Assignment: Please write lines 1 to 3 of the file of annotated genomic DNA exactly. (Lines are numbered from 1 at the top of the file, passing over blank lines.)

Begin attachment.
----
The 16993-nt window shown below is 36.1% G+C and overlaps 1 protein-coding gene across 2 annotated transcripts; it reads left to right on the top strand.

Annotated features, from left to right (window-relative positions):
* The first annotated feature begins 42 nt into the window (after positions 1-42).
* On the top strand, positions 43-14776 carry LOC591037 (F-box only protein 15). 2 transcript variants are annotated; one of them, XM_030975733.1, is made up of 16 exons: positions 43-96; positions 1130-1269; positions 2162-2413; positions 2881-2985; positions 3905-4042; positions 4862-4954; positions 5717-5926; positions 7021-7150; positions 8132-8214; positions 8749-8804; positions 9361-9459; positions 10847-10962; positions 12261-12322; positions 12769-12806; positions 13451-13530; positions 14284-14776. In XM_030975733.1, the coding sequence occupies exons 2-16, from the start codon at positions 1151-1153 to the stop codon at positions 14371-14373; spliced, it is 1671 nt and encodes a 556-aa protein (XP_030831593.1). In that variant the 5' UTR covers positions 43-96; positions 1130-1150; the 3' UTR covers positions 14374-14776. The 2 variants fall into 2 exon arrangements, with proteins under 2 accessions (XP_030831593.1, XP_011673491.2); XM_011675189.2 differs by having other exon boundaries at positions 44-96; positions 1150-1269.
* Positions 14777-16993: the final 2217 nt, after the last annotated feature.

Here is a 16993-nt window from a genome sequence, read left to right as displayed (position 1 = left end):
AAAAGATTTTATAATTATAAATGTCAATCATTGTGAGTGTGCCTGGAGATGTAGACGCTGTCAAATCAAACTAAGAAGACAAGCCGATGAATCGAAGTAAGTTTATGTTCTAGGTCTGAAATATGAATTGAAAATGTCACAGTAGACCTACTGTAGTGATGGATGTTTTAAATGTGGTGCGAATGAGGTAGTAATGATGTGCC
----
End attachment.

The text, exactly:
The 16993-nt window shown below is 36.1% G+C and overlaps 1 protein-coding gene across 2 annotated transcripts; it reads left to right on the top strand.

Annotated features, from left to right (window-relative positions):
* The first annotated feature begins 42 nt into the window (after positions 1-42).